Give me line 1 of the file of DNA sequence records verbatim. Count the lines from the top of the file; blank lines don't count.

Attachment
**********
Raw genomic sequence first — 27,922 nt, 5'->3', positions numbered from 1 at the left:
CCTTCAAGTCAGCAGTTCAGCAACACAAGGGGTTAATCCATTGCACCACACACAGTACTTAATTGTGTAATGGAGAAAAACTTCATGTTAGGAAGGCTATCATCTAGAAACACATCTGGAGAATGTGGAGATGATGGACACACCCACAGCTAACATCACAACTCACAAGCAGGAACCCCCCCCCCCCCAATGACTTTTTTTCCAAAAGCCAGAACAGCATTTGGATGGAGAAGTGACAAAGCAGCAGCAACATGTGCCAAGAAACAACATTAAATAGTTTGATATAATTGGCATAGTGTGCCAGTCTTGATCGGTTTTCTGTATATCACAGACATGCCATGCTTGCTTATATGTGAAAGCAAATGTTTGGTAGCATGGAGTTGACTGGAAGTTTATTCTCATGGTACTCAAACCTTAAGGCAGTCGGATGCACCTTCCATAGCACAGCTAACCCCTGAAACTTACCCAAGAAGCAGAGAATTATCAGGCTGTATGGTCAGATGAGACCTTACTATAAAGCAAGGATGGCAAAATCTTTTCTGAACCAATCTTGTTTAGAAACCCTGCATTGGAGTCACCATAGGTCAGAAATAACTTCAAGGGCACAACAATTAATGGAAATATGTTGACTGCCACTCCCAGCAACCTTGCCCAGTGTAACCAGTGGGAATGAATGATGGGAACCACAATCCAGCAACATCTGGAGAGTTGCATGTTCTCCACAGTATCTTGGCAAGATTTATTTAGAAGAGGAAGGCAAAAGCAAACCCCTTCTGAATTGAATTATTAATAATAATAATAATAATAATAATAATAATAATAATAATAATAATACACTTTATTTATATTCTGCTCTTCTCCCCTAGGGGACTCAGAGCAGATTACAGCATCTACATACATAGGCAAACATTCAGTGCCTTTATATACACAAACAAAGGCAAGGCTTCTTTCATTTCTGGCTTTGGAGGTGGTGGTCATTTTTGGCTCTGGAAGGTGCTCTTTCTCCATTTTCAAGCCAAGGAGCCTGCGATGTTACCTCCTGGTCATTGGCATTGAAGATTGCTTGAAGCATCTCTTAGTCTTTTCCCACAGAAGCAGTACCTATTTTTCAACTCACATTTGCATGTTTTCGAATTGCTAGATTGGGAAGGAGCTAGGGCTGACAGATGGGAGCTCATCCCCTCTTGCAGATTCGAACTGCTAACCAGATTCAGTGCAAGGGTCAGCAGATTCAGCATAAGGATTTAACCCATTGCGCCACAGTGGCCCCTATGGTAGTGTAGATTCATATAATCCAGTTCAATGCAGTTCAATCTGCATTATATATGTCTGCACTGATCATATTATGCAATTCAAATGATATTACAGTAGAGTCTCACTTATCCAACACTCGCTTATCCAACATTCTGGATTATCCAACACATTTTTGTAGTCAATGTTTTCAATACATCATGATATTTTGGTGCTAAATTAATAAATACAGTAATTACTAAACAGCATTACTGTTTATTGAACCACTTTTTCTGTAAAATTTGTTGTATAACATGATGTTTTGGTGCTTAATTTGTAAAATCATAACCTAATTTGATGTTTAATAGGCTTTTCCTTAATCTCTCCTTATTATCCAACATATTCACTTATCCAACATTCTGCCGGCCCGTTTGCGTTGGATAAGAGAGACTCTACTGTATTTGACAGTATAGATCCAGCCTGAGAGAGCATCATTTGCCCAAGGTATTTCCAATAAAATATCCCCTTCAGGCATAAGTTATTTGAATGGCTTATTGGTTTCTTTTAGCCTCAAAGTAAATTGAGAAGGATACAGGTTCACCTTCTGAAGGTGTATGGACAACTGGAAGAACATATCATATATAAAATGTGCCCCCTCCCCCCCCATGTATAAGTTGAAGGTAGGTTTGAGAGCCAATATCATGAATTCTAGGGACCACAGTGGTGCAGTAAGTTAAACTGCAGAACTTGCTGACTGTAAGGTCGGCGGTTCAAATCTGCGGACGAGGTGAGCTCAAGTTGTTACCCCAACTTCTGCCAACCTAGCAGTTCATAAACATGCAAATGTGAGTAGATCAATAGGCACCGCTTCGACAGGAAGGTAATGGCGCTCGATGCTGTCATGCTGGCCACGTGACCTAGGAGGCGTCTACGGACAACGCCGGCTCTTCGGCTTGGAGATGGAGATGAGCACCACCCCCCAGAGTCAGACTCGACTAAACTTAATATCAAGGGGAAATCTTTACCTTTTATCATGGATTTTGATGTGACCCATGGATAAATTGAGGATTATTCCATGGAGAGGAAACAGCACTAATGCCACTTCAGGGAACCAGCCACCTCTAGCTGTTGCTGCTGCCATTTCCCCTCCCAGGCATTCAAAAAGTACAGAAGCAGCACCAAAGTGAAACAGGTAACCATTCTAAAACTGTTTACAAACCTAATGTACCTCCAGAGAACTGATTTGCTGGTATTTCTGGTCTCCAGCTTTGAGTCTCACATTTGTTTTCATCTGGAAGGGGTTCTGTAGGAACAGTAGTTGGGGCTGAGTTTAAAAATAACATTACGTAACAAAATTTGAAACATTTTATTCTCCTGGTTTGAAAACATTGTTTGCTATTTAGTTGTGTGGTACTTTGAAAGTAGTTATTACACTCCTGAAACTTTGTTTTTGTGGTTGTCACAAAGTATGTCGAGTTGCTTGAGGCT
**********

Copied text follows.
Raw genomic sequence first — 27,922 nt, 5'->3', positions numbered from 1 at the left: